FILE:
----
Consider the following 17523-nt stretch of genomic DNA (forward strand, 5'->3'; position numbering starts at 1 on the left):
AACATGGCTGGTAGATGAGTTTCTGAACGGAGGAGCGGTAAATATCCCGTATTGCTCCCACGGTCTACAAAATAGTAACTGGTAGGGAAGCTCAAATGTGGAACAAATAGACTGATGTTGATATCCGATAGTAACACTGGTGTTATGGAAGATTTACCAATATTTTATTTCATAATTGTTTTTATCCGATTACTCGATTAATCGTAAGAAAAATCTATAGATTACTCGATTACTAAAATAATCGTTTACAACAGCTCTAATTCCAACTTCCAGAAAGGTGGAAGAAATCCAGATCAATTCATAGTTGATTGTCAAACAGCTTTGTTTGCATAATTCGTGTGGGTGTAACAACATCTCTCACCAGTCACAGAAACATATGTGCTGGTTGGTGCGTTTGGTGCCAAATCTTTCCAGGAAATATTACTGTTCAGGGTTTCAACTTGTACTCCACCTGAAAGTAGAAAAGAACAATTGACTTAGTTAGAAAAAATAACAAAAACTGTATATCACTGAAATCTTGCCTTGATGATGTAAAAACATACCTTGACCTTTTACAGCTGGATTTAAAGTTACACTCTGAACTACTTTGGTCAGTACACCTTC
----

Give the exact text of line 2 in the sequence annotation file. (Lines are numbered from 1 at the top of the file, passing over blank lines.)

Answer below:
AACATGGCTGGTAGATGAGTTTCTGAACGGAGGAGCGGTAAATATCCCGTATTGCTCCCACGGTCTACAAAATAGTAACTGGTAGGGAAGCTCAAATGTGGAACAAATAGACTGATGTTGATATCCGATAGTAACACTGGTGTTATGGAAGATTTACCAATATTTTATTTCATAATTGTTTTTATCCGATTACTCGATTAATCGTAAGAAAAATCTATAGATTACTCGATTACTAAAATAATCGTTTACAACAGCTCTAATTCCAACTTCCAGAAAGGTGGAAGAAATCCAGATCAATTCATAGTTGATTGTCAAACAGCTTTGTTTGCATAATTCGTGTGGGTGTAACAACATCTCTCACCAGTCACAGAAACATATGTGCTGGTTGGTGCGTTTGGTGCCAAATCTTTCCAGGAAATATTACTGTTCAGGGTTTCAACTTGTACTCCACCTGAAAGTAGAAAAGAACAATTGACTTAGTTAGAAAAAATAACAAAAACTGTATATCACTGAAATCTTGCCTTGATGATGTAAAAACATACCTTGACCTTTTACAGCTGGATTTAAAGTTACACTCTGAACTACTTTGGTCAGTACACCTTC